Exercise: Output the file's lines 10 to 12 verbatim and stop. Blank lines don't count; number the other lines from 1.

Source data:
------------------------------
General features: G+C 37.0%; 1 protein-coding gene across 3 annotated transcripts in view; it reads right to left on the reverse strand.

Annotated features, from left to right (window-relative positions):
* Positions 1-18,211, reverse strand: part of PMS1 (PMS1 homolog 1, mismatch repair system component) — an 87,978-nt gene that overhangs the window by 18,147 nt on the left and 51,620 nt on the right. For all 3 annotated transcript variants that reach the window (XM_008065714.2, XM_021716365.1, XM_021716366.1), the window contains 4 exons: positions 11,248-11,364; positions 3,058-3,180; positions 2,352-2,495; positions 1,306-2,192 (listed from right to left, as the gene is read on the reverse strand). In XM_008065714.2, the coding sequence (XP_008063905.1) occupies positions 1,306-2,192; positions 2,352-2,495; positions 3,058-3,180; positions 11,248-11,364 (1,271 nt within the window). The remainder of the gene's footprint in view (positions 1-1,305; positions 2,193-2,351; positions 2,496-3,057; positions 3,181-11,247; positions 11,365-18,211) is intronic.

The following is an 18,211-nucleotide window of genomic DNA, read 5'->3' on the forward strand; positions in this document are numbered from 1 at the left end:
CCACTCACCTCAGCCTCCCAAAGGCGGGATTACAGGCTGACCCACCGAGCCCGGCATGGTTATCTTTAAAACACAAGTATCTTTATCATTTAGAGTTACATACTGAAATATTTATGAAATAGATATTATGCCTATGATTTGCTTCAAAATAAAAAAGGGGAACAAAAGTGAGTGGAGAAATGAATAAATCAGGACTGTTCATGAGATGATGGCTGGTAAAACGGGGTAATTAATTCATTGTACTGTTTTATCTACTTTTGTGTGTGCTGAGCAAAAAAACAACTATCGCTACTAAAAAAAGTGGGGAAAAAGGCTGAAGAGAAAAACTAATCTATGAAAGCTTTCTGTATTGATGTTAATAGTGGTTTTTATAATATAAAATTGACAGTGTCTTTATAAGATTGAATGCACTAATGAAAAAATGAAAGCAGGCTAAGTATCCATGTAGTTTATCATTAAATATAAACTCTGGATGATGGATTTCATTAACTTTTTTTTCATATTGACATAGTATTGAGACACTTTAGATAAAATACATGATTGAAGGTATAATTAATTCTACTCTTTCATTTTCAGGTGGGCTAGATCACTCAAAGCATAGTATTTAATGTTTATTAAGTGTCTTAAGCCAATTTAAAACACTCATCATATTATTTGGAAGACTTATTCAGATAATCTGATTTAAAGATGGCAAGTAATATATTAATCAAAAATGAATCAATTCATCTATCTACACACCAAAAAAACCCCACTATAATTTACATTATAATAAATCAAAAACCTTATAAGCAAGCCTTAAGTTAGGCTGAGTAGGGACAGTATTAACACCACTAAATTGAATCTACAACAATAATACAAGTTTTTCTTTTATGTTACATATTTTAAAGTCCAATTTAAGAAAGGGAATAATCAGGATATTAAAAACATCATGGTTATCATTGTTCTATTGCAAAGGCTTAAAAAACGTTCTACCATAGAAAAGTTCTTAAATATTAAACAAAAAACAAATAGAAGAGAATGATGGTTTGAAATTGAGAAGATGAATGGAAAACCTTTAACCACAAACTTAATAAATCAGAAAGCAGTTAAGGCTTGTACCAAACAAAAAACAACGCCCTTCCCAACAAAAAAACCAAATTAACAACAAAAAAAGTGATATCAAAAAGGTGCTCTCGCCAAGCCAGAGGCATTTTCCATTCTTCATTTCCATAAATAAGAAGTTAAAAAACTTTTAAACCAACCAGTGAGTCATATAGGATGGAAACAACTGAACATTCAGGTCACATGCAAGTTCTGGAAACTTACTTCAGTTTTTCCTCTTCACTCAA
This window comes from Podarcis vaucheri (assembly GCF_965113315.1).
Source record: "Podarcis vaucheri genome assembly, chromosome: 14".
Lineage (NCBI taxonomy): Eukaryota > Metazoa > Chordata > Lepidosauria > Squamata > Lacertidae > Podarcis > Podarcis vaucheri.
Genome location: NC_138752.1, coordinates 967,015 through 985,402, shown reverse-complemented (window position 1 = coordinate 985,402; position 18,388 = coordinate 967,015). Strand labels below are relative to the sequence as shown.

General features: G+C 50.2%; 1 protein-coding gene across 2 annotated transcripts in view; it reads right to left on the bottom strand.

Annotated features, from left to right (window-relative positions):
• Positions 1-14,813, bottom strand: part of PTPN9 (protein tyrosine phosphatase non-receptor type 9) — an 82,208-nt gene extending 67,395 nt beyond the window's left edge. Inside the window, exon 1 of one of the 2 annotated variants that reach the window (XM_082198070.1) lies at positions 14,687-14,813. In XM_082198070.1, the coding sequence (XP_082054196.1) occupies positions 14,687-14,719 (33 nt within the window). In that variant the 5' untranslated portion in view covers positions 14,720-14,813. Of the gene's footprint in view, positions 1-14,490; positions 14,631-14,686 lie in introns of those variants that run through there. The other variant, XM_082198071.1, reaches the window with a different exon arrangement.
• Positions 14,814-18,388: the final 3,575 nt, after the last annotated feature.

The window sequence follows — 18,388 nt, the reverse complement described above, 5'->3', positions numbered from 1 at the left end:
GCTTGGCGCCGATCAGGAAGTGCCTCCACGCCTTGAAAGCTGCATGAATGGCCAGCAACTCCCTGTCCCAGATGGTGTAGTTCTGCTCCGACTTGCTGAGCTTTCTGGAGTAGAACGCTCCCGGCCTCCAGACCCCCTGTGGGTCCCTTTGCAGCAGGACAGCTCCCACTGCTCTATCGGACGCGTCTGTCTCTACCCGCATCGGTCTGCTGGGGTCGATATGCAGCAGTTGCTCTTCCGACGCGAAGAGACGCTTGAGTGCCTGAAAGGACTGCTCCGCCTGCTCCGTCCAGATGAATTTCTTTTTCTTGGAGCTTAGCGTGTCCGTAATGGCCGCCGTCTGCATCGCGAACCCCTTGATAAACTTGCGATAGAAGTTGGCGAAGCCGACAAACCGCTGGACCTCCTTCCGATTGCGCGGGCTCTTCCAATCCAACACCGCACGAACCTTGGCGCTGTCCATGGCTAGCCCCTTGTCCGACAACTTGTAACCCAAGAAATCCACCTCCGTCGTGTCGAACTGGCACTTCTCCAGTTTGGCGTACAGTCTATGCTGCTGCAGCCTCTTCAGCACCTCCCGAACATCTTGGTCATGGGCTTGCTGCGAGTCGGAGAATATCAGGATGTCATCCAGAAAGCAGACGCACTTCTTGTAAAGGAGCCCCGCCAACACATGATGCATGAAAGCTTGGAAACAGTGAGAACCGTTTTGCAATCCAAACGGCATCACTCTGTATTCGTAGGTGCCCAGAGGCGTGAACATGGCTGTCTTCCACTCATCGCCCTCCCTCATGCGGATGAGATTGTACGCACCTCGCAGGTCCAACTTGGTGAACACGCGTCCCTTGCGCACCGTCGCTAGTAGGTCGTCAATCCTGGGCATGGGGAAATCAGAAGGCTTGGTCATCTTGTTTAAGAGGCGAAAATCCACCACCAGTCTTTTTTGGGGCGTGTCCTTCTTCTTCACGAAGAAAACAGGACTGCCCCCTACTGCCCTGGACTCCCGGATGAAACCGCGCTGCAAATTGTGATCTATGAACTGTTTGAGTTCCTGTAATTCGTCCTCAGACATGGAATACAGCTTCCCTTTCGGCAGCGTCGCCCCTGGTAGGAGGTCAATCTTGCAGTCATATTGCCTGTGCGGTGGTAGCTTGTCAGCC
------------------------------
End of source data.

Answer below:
General features: G+C 50.2%; 1 protein-coding gene across 2 annotated transcripts in view; it reads right to left on the bottom strand.

Annotated features, from left to right (window-relative positions):
• Positions 1-14,813, bottom strand: part of PTPN9 (protein tyrosine phosphatase non-receptor type 9) — an 82,208-nt gene extending 67,395 nt beyond the window's left edge. Inside the window, exon 1 of one of the 2 annotated variants that reach the window (XM_082198070.1) lies at positions 14,687-14,813. In XM_082198070.1, the coding sequence (XP_082054196.1) occupies positions 14,687-14,719 (33 nt within the window). In that variant the 5' untranslated portion in view covers positions 14,720-14,813. Of the gene's footprint in view, positions 1-14,490; positions 14,631-14,686 lie in introns of those variants that run through there. The other variant, XM_082198071.1, reaches the window with a different exon arrangement.